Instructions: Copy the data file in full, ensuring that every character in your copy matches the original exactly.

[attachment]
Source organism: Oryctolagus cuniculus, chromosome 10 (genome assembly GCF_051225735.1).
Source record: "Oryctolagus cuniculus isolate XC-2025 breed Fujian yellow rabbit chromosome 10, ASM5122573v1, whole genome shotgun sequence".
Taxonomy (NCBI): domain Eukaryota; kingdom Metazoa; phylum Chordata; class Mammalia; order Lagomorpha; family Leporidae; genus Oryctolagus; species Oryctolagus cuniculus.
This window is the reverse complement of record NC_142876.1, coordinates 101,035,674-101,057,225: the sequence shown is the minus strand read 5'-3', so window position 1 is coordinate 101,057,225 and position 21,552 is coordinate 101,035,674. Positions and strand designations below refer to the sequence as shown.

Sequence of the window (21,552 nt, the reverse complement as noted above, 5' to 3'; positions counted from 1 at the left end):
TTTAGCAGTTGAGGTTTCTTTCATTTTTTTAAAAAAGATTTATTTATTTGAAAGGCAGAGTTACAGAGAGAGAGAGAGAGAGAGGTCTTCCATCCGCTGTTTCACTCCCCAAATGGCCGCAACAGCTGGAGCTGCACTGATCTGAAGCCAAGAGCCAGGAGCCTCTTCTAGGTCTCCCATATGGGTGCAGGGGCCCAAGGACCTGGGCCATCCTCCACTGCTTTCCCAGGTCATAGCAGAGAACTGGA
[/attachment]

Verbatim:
Source organism: Oryctolagus cuniculus, chromosome 10 (genome assembly GCF_051225735.1).
Source record: "Oryctolagus cuniculus isolate XC-2025 breed Fujian yellow rabbit chromosome 10, ASM5122573v1, whole genome shotgun sequence".
Taxonomy (NCBI): domain Eukaryota; kingdom Metazoa; phylum Chordata; class Mammalia; order Lagomorpha; family Leporidae; genus Oryctolagus; species Oryctolagus cuniculus.
This window is the reverse complement of record NC_142876.1, coordinates 101,035,674-101,057,225: the sequence shown is the minus strand read 5'-3', so window position 1 is coordinate 101,057,225 and position 21,552 is coordinate 101,035,674. Positions and strand designations below refer to the sequence as shown.

Sequence of the window (21,552 nt, the reverse complement as noted above, 5' to 3'; positions counted from 1 at the left end):
TTTAGCAGTTGAGGTTTCTTTCATTTTTTTAAAAAAGATTTATTTATTTGAAAGGCAGAGTTACAGAGAGAGAGAGAGAGAGAGGTCTTCCATCCGCTGTTTCACTCCCCAAATGGCCGCAACAGCTGGAGCTGCACTGATCTGAAGCCAAGAGCCAGGAGCCTCTTCTAGGTCTCCCATATGGGTGCAGGGGCCCAAGGACCTGGGCCATCCTCCACTGCTTTCCCAGGTCATAGCAGAGAACTGGA